Title: The Vanishing of Ethan Carter
Genre: Horror/Narrative/”Weird Fiction”
Developer: The Astronauts
Release Date: Sept 25th, 2014
Platform(s): PC (Steam and GOG)
Reviewed On: Steam
The very first thing you see in this game.
“This game is a narrative experience that does not hold your hand.”
And boy oh boy was that a true statement.
You play the game as Detective Paul Prospero, who has received letters from Ethan Carter, a character whom you discern is in terrible danger. This game really isn’t meant to be rushed. It is a fine wine and, as they tell you from the start, is a narrative experience. So experience the narrative. You want to make sure you cover almost all of the ground. Personally, I’m used to just kind of moving along and stumbling across the points of interest of the game to move the story. While you will find some things this way, it will not get you through the story correctly. You will oftentimes have to move through areas you wouldn’t think to or return back to certain places nearby to really get all the pieces of the puzzle.
I use the term puzzle lightly because this isn’t a complex puzzle game. You just have to make sure you find all the pieces before moving on. Paul Prospero has the ability to communicate with the dead, so upon gathering all of the pieces and clues of the murder, you will be able to look at the dead body and sense what happened. You are then given certain points of interest of the murder of which you have to discern the order in which they occurred. After doing so you can see the scene play out before your eyes.
The Vanishing of Ethan Carter is not a game meant to scare you. Things don’t often (actually I think only once) pop out at you. There is no combat. There is you, the player, and the story that needs to be told. However, I felt uneasy the whole game while playing. There was never a “phew” moment where something had ended and I could relax. The whole game had a general spookiness about it. The soundtrack alone was brilliant to dictate the overall feeling of the game. Just the music alone gave me chills practically the whole time playing the game.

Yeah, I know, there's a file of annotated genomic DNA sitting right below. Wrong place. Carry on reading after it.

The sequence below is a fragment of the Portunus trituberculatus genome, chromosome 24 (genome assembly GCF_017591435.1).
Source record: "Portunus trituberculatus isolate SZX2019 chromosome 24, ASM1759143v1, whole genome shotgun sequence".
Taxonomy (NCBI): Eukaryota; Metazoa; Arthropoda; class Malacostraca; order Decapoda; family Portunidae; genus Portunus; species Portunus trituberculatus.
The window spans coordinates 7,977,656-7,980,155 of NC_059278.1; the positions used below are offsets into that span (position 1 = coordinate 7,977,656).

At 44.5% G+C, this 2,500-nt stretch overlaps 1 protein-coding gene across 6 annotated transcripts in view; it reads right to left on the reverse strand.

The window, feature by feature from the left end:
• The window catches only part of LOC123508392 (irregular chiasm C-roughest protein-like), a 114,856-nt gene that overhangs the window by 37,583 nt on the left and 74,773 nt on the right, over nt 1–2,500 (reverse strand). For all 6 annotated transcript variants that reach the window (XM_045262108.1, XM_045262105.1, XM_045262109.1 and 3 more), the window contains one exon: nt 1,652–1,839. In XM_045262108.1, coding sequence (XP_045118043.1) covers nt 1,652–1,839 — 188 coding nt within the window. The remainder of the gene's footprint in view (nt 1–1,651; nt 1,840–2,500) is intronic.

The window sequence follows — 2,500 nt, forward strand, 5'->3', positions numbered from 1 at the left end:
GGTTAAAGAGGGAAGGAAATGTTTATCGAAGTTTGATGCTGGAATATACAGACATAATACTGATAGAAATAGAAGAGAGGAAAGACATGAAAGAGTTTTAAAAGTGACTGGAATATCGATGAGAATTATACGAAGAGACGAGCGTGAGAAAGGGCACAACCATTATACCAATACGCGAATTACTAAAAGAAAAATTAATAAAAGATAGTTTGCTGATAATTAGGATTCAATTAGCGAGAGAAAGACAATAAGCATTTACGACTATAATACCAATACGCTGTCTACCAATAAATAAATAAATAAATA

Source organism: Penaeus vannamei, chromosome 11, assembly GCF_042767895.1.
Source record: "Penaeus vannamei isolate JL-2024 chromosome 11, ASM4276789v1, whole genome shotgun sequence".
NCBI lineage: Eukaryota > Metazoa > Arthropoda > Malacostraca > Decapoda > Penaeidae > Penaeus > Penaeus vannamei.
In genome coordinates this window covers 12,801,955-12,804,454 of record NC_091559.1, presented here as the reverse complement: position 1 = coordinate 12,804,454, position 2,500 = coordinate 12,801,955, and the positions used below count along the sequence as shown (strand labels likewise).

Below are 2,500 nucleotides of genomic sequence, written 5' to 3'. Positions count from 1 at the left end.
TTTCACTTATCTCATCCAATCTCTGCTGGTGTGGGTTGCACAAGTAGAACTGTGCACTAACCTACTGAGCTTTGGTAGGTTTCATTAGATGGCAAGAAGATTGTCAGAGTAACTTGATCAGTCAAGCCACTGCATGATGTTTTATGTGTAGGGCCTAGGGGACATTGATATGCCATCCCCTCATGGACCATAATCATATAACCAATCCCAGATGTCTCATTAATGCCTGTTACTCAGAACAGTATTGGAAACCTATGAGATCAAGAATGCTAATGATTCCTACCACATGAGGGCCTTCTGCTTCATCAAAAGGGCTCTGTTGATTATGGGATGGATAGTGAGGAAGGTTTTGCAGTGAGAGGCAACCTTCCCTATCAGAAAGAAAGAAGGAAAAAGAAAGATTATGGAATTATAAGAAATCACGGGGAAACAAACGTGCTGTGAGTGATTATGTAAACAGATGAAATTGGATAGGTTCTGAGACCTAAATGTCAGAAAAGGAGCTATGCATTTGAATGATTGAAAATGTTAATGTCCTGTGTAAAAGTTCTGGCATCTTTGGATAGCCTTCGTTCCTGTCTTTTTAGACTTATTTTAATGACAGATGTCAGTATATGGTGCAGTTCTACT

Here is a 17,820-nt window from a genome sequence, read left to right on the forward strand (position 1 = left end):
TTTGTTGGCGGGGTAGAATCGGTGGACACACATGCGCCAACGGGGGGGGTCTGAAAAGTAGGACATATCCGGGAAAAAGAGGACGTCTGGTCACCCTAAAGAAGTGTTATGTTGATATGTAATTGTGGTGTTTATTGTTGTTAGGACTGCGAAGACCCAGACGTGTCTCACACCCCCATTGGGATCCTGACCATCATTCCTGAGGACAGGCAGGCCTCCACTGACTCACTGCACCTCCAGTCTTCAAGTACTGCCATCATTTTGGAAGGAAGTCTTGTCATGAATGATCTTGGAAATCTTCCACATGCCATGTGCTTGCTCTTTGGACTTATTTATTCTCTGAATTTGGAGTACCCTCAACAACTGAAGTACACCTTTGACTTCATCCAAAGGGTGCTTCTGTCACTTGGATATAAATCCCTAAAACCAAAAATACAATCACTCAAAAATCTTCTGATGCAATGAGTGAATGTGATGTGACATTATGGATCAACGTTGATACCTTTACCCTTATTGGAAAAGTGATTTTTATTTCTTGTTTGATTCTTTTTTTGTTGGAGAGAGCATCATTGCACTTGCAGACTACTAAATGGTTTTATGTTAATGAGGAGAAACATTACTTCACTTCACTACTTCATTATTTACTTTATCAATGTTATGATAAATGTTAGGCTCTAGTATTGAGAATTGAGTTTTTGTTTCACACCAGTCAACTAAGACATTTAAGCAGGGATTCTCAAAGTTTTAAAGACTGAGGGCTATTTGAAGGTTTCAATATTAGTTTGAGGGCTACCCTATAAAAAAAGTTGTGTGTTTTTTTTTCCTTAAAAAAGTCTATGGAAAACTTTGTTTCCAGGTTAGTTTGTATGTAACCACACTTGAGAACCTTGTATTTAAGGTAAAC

The sound was great, and the visuals. Oh boy the visuals. The game is beautiful. There are parts of the game where you are traveling from one area to the next and they are kind of dedicated to presenting the setting to the player and basically, sightseeing. There is a part walking across a dam where I just looked out over the water and I took a screenshot for myself for a nice desktop background.
It is hard to really tell you about the game without giving away too much. If you enjoy playing through narratives, or want to feel spooked out for a few hours, The Vanishing of Ethan Carter is your game. Find out what happened to Ethan and his family with a truly, fun way to get through the story. I have to say that the story is well done, and the ending I found to be just as good as the game itself.
I really liked the experience that The Vanishing of Ethan Carter gave me. For the price of taking a date to the movies or, for the lonely, paying to see two movies back to back, you get at the very least a four-hour long story. (My final finish time while blazing through it as fast as possible). This game will make you feel creeped out and with an ending of the story that I seriously recommend playing through the game just to experience. I even restarted the game twice just to make sure I was getting everything I felt like the game had to give me. The downside is that the game doesn’t really tell you much about the mechanics, but once you solve that first murder the game moves so much smoother. Remember to explore and take in all the sites, and check every inch of Red Creek Valley to make sure you didn’t miss anything.